The ‘Tamang’ bronzes show compositional and stylistic similarities to Buddhist metal sculptures found in Bihar and Bengal, dated from the eighth to the twelfth centuries A.D., which do not show any stylistic relationship with the Pala-Sena art of the same period. These Indian bronzes are the subject of a study by B.N. Mukherjee who distinguishes them from the Pala-Sena bronzes. Correctly he calls these works a parallel style separate from the well-known Pala-Sena school. Mukherjee demonstrates that these bronzes are not imitations of Pala-Sena works and that the difference between the two groups of sculptors relates chiefly to their ideas of and approach to plastic art, particularly to the art of creating human figures. As it is accepted that the Kathmandu Valley metal sculptors are the inheritors of the Pala-Sena artists, likewise it could be that the ‘Tamang’ style is a continuation of these eighth to twelfth-century Bihar and Bengal regional styles. Whereas Pala art is traceable to Gupta art, these unsophisticated Bihar and Bengal bronzes are not, and may have their roots in a regional art idiom.
According to an informant, a Tamang lama, the Tamang people came to Nepal with the Tibetan conqueror, King Song-tsen-gam-po in the seventh century. They were part of the cavalry or as others say, they were horse traders. The king ordered them to settle in the border areas, to protect Tibet and to cultivate the land. the Tamang all adhere to the Old Schools of Tantric Buddhism.
The ‘Tamang’ bronzes do not show any affinity either with Kashmir Buddhist bronzes or with North West Indian folk bronzes. This is not to say that they never exhibit any outside influence. Unquestionably some ‘Tamang’ bronzes do display features of Nepalo-Tibetan origins, for example, the elongated eye. As these bronzes do not try to imitate a hierarchic style we cannot call these icons a sub-style. Nor can we categorize these products as folk art, as it shows that when worked more precisely the artists were able to create bronzes of great artistic merit. The ‘Tamang’ bronzes should rather be viewed as a parallel style.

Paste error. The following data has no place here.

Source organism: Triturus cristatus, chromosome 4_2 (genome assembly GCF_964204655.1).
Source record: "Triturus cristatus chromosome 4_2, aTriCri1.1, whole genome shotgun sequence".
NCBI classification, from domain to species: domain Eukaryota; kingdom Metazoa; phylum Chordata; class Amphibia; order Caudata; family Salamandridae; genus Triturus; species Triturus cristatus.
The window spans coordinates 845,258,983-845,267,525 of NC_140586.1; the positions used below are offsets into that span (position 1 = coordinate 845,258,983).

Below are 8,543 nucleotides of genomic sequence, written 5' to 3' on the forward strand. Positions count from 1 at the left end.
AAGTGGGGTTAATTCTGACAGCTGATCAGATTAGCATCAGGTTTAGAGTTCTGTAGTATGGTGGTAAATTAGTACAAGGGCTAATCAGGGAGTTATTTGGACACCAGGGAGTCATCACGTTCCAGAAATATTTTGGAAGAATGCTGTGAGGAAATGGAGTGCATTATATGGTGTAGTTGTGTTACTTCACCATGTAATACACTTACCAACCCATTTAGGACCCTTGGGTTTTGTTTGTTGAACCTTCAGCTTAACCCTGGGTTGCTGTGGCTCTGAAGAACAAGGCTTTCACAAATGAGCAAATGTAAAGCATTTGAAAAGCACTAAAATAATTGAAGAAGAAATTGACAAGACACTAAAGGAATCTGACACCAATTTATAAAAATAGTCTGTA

The ‘Tamang’ bronzes are not heavily decorated. The majority of them are not gold-plated. The ornamentation on garments is kept very sparse. The forms are generally sober, there is an economy of line. The torso is elongated. In general, the volumes and curves of the body of Nepalese statues are more full and round than those of ‘Tamang’ bronzes. Compared to Nepalese bronzes they look dispassionate. Only the pattern of the aura shows a break with the tradition of sober ornamentation; it has movement and the forms are elaborate.
On all the old bronzes I saw, the aura was made by following the repousse technique. Only later, especially in the Nineteenth century, is the aura made by the lost wax technique become stiff and flat. The most primitive-looking statues have bulging eyes while in other bronzes the contour of the eye is circular but with a short line inside to suggest the eyeball. In other statues the contour of the eyes is elongated and the line suggests the eyeball is long.
The headdress is extremely stylized. In contrast to Tibetan bronzes, the head does not show any traces of paint. As a rule, except for Plate 10, the sculptor omits any suggestion of hair. At the back, the head looks bald, except for the standing hair knot. Inside the bronzes, the husk has been removed, because, as is the custom with Tantric Buddhist statues, they have to contain consecrated materials. Once the statue is filled with sacred materials it is sealed with a wooden plaquette. Some statues display a hole at the back of the head, also with the purpose of containing consecrated materials.
In their bronzes, the Tamang have a preference for portraying the historical Buddha, Padmasambhava, Vajrasattva, Avalokitesvara, and Tara, while in their paintings they depict wrathful deities. ‘Tamang’ bronzes display a stylization of devotional features.
Techniques Used in Tamang Buddhist Art
The bronzes are made by the following two techniques: the repousse technique and the lost was technique. Many statues show a combination of both techniques: the torso and arms are made of lost wax and the lotus by repousse. Some repousse parts are so solid and perfectly beaten and polished that they give the impression of having been made by the lost wax technique. The various pieces are assembled and held together with the help of pins.